Q&A with a Career Coach: Brian Mendenhall

The following is a conversation with Brian Mendenhall, a career coach in the Office of Personal & Career Development at Wake Forest. Brian specializes in working with students interested in STEM, Health Professions, and Business Analytics. Below, read his advice for young professionals transitioning from college to career, and his tips for living and working in the San Francisco market.

Who are you? Tell us a little about who you are, your role, how you ended up at Wake Forest.

head shot photo of Brian Mendenhall

Brian Mendenhall

I am an Associate Director and career coach in the Office of Personal and Career Development.  I work with prospective students through alumni at the University. The populations I specialize in are Science, Technology, Engineering, Math, Pre-Health, and Business Analytics.  At different times throughout my career I have had the keys to some pretty cool buildings; a major bank, the Pentagon, a district courthouse, several universities, to name a few. The only job where I didn’t have the keys to the building was a local middle school.  Incidentally, the contacts I made there while I was teaching Engineering are what led me to Wake Forest.

What are 1-2 of the biggest challenges that you see people struggling with in their post-college professional lives? What advice would you give to them?

Communication and time management still seem to be the biggest challenges I see for most people.  What is so great about our society today is that if there is anything we need to improve on, we can usually find multiple answers without leaving our desk.  The problems I see with communication and time management are not easily answerable. It’s not so much that we don’t know how to communicate once we leave college, its that we have a hard time discerning who to communicate with to achieve the goal and how to connect with them.

The problem I see with time management is that it is very deceptive. Lots of people continue to invest to much time in maintaining networks but they aren’t actually networking. Just because you have 100 followers here and 800 connections there, and because you read about 250 acquaintances’ posts a day or like 100 more, this doesn’t actually mean you are keeping up with them or that you are networking.  The cost benefit of social media networking vs. actual networking can be pivotal in both personal and professional success. Actual networking comes with feedback and offers of assistance and collaboration. Social media networking comes with a thumbs up but no investment.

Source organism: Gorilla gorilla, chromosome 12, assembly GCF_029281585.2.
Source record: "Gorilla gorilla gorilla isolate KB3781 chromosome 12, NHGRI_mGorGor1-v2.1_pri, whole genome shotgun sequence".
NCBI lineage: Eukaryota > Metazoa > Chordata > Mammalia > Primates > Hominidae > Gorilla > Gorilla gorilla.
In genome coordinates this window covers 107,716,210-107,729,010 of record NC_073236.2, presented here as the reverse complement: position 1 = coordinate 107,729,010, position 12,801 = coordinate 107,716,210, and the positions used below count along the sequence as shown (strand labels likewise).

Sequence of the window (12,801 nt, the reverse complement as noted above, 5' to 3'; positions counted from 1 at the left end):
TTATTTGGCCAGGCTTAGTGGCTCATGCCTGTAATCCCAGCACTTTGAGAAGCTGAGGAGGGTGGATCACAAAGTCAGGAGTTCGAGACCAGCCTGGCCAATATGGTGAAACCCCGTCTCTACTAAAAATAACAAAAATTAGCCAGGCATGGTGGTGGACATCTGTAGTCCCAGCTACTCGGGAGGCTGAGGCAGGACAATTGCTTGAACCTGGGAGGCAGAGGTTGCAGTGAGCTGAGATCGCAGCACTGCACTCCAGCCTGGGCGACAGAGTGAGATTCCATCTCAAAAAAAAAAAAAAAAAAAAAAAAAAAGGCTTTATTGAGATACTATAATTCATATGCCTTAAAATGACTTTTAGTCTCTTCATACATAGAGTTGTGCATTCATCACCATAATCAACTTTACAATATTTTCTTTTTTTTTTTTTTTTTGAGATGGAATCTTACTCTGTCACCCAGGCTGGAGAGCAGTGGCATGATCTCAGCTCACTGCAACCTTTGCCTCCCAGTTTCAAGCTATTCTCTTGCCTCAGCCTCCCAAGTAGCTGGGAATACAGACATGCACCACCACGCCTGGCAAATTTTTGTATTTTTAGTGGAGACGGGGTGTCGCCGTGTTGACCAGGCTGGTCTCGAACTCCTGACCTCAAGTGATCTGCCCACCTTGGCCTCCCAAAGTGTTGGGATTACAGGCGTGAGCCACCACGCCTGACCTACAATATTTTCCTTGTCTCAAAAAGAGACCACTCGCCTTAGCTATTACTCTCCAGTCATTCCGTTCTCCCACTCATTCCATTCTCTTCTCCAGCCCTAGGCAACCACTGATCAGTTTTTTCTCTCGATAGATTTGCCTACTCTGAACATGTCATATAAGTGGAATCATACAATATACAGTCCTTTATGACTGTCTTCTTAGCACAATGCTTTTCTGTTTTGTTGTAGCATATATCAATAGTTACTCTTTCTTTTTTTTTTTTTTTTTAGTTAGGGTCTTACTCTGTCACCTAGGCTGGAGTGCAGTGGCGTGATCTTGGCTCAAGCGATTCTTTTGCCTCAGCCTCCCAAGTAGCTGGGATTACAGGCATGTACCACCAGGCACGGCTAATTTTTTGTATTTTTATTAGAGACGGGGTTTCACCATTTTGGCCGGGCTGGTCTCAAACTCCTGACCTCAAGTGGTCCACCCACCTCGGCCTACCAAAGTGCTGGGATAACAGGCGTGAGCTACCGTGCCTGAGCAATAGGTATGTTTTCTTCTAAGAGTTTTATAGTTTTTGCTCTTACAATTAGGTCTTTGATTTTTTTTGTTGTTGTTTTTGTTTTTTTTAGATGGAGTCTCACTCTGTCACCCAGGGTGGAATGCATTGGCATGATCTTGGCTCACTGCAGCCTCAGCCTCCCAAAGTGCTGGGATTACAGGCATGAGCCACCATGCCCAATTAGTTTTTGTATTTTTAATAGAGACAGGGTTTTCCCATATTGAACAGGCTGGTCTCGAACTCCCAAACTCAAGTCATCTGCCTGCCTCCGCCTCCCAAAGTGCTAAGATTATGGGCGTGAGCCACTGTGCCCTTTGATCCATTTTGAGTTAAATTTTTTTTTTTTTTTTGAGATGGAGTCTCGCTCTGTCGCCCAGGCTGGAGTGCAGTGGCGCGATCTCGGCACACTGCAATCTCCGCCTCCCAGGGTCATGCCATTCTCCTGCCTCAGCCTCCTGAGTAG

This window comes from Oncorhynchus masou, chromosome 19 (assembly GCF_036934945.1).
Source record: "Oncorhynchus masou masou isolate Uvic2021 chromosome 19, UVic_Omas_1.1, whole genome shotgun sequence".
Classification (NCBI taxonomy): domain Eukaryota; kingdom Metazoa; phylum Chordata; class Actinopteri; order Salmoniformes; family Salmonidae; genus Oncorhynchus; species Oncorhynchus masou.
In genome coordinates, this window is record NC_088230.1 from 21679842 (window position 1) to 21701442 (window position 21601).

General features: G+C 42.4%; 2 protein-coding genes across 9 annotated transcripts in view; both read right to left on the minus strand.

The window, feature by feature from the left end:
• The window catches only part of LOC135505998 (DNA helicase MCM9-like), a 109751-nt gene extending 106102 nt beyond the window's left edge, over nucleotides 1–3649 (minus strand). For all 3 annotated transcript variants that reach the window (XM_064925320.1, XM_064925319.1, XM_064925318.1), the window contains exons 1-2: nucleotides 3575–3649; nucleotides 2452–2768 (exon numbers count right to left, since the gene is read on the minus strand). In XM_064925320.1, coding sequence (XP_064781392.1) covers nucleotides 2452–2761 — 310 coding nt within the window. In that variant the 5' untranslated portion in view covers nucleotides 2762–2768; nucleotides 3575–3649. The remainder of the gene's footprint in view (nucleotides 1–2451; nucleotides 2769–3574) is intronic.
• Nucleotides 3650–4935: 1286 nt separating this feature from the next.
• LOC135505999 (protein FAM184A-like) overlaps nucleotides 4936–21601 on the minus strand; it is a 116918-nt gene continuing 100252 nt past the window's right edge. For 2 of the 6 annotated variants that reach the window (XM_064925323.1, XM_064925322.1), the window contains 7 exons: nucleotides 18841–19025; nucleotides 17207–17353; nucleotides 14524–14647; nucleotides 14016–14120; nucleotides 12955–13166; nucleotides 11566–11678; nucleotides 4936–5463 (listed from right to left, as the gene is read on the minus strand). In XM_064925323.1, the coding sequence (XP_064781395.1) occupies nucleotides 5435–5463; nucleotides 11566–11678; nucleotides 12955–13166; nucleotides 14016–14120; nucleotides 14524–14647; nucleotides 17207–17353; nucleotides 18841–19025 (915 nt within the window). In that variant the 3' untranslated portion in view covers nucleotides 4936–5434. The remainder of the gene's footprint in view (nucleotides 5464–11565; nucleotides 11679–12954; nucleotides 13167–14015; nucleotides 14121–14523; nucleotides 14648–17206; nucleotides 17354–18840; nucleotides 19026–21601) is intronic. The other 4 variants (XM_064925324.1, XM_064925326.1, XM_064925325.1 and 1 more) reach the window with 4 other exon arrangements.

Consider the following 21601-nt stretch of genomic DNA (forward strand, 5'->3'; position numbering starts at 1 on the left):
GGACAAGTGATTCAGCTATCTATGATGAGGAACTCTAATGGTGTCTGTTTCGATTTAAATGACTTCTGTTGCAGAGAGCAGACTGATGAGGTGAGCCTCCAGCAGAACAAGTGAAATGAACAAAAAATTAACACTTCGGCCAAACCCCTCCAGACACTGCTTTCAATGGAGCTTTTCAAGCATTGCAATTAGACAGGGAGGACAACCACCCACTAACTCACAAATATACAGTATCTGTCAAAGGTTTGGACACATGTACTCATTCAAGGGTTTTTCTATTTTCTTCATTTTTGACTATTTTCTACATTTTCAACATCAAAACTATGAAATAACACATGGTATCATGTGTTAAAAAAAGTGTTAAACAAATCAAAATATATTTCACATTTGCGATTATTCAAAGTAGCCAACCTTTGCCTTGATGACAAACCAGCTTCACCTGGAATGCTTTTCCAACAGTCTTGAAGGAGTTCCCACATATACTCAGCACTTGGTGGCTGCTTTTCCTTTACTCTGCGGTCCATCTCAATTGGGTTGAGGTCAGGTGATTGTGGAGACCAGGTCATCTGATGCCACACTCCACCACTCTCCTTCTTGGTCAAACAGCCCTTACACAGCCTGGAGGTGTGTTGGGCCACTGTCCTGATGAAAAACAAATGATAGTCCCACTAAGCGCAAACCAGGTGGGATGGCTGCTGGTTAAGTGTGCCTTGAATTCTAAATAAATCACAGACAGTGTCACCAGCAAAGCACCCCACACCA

What are 1-2 strategies that you would advise young professionals to incorporate as they make the transition from college to life after college?

Aside from your personal relationships, be purposeful in your professional relationships.  There are a lot of people who played a role in your success. Don’t treat the transition like you are closing the door and leaving home to go be independent.  It is very likely that the relationships you developed during college will play a big role in your future and you might just see some of those people again in a different capacity.  If you do it right, college should always be a place you can reconnect instead of just a time in your life.

You do a lot of work with people who are interested in careers in San Francisco. Tell us about that market, Wake West, and the opportunities there?

San Francisco is a dynamic place.  The experiences I have had with San Francisco have lead me to believe that they are ahead of the curve.  They focus more on health, communication, relationships, future impact, and the environment. There is a wealth of IQ devoted to pursuing creative passions.  Most of the new tech and new apps and new ideas are developed to help someone or a group of people do something better. There are all types of opportunities to get and be connected.  For example, Wake Forest has a very active alumni group of over 400 in the Bay Area. Obviously the software development and maintenance sector is huge, but so are account manager and relationship manager roles.  Folks in San Francisco are very technically talented, but they also are well skilled in the art of communication. That’s an environment Wake grads perform well in. Their liberal arts foundation provides very stable footing from which to communicate and solve problems.

What are some good tips for young alumni to best position themselves for these roles? Any other tips on living and working in San Francisco?

Get connected.  Do whatever it takes to immediately invest in your new environment.  Got to church, take a class, join a club, volunteer. Do what you did at Wake. Get involved.

Final thoughts: What do you wish that every young professional would know or be able to do?

Reach back.  Spend an hour a year being a resource for a young college student.  Contact your department and offer to do a Skype session on how you landed where you are or talk about who was a connection that helped your reach your goals, or how you get involved in your community.  It’s so easy, and it really can make the difference in the success and happiness of one of your future alumni. It also raises the professional equity of your degree when other people see how many Wake Forest alumni are doing well in your city.

Archives